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Ankara has taken an offensive course in its foreign policy over the past decade, as a result of which the country has become involved in several regional conflicts. Nevertheless, the most unpleasant thing for Turkey is the instability belt around Turkey, so the Turkish armed forces should be ready for any sequence of events. The status of the second-largest army in terms of size and power in NATO can lead to confusion among ordinary citizens. Despite the bellicose statements, the Turkish army has a number of serious vulnerabilities, and the air defense sphere is Turkey’s “Achilles’s heel”.
To better understand the effectiveness of the national air defense system of Turkey, it is necessary to consider its existing weapons.
Turkish air defense structure
According to Law 5593, the responsibility for the actions of air defense rests with the Chief of the General Staff and is under the direct control of the Air Force.
The overall command and control of the air defence force is carried out by the Air Force Commander through its Air Force headquarters and management, which is part of the Air Force’s main operational headquarters. The Anti-Air Defence Office comprises eight divisions: General, planning, radar centres and posts, air traffic control, warning and control, air defence systems, and the use of the NATO air defence system. The combat use of air defence units is organized by the Aviation Operations Management Unit, which is part of the aviation command, through the operating centres of the air defence sectors. The Operations Centre of the air defence sector is the main body for the management of all air defence forces and assets in the sector.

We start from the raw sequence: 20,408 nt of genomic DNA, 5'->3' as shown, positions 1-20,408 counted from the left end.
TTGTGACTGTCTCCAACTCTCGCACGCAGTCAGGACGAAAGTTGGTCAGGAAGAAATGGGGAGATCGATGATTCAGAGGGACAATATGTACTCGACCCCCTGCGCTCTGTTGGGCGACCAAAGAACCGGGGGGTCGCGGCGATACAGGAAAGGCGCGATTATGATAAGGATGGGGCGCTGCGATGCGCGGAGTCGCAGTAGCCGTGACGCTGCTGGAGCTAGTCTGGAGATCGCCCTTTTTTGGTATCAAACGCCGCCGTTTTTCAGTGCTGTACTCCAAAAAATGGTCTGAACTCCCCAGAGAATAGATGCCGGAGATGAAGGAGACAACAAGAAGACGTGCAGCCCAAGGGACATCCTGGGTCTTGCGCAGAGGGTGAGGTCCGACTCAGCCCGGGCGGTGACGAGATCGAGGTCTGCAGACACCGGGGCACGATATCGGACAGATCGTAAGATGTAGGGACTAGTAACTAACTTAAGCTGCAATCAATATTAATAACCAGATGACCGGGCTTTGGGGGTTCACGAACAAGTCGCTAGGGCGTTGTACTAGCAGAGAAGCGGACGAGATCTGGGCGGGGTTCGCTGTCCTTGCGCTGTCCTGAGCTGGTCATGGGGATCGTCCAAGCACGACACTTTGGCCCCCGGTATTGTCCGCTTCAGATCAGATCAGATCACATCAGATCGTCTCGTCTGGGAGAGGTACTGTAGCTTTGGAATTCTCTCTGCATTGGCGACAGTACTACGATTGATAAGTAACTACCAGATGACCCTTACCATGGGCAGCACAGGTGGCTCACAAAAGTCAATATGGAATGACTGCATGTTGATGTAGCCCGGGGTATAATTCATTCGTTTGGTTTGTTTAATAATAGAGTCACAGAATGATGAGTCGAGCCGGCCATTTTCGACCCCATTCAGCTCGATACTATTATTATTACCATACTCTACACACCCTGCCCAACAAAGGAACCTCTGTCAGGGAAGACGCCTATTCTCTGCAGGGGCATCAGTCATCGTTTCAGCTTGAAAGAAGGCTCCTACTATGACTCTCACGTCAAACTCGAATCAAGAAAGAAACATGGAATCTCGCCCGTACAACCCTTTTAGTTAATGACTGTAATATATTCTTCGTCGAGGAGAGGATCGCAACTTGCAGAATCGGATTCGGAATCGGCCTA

The Turkish air defense force and funds transferred to NATO are an integral part of the air defense system of Area 6 of the Joint Tactical Aviation Command. The radar posts located in the country are almost all connected to the NATO Integrated Air Defense System, which is designed to alert the command of the aerial threats and to control the fighting forces of the unified NATO air defense system. In doing so, Turkey does not transfer all available information to NATO, but operates on the principle “bileni gereken prensibi”, that is, only what they see fit.